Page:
Magazine article The Exceptional Parent

Frequently Asked Questions about Bowel Incontinence

Magazine article The Exceptional Parent

Frequently Asked Questions about Bowel Incontinence

Article excerpt

Since its establishment in 1991, the International Foundation for Functional Gastrointestinal Disorders (IFFGD) has been dedicated to addressing issues that surround life with gastrointestinal functional and motility disorders in adults and children. Here, the IFFGD takes on the subject of bowel incontinence. For more information about this hidden condition, visit their website at www.aboutIncontinence.org.

What is bowel incontinence? Bowel incontinence is the inability to delay defecation in a controlled manner. It is also referred to as fecal incontinence, anal incontinence, soiling, or lack of bowel control.

Why does incontinence occur? Many conditions can contribute to the development of incontinence. Childbirth, constipation, diarrhea, irritable bowel syndrome (IBS), inflammatory bowel disease (IBD), pelvic or anal surgery, neurological diseases, traumatic injuries, and radiation treatments for certain cancers are some of the conditions that can affect continence.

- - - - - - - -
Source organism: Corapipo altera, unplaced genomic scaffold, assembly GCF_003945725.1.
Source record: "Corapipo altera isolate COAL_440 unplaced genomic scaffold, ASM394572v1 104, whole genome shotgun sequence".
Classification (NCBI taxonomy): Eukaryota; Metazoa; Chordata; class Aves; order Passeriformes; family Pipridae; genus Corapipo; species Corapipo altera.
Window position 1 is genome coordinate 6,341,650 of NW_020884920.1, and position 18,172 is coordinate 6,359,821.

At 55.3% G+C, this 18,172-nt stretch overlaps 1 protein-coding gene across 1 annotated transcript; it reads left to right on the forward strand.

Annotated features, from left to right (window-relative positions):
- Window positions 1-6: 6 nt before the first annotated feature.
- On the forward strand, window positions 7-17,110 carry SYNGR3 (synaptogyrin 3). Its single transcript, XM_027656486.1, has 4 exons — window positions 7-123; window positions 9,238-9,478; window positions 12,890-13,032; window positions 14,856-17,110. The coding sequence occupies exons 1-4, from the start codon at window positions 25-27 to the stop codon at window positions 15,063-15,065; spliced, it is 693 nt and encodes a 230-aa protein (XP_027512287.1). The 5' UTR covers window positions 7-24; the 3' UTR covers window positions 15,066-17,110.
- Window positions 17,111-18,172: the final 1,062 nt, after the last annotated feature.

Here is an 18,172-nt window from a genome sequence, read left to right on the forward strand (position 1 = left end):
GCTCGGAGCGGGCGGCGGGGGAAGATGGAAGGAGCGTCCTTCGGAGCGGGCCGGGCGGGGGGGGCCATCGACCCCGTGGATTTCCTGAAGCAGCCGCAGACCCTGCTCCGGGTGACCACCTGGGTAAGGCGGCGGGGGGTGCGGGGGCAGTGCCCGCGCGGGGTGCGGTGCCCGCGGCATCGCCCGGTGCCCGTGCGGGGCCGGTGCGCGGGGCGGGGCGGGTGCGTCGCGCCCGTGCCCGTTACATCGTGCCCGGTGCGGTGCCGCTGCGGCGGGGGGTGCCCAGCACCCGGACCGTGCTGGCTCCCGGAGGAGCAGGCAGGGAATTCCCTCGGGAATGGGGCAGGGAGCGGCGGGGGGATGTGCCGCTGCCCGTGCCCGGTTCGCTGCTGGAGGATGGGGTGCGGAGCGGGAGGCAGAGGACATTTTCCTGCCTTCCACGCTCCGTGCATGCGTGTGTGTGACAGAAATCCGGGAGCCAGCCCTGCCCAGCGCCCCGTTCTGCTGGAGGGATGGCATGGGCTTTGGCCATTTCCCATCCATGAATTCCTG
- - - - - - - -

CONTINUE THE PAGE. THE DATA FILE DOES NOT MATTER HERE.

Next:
Who is likely to develop incontinence? Many otherwise healthy, active men, women, and children live with incontinence. Although it is often associated with aging, it is not a normal part of the aging process.

How common is incontinence? At least 6% of the general population lives with incontinence. It occurs in 6% of women younger than 40 and in 15% of older women. Between 6% and 10% of men experience incontinence, with a slight increase with age. Individuals with incontinence are often reluctant to report their symptoms, therefore, the condition is believed to be widely under-diagnosed and hidden in our society. …

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